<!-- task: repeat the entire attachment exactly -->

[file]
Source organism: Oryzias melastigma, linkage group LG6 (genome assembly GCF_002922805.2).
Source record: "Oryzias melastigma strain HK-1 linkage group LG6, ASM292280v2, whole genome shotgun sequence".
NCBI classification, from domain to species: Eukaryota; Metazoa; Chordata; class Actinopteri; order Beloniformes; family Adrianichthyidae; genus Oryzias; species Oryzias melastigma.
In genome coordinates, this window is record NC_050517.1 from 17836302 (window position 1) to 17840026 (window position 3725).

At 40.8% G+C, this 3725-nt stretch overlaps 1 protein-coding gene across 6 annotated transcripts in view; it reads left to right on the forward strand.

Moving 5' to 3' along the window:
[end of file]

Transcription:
Source organism: Oryzias melastigma, linkage group LG6 (genome assembly GCF_002922805.2).
Source record: "Oryzias melastigma strain HK-1 linkage group LG6, ASM292280v2, whole genome shotgun sequence".
NCBI classification, from domain to species: Eukaryota; Metazoa; Chordata; class Actinopteri; order Beloniformes; family Adrianichthyidae; genus Oryzias; species Oryzias melastigma.
In genome coordinates, this window is record NC_050517.1 from 17836302 (window position 1) to 17840026 (window position 3725).

At 40.8% G+C, this 3725-nt stretch overlaps 1 protein-coding gene across 6 annotated transcripts in view; it reads left to right on the forward strand.

Moving 5' to 3' along the window: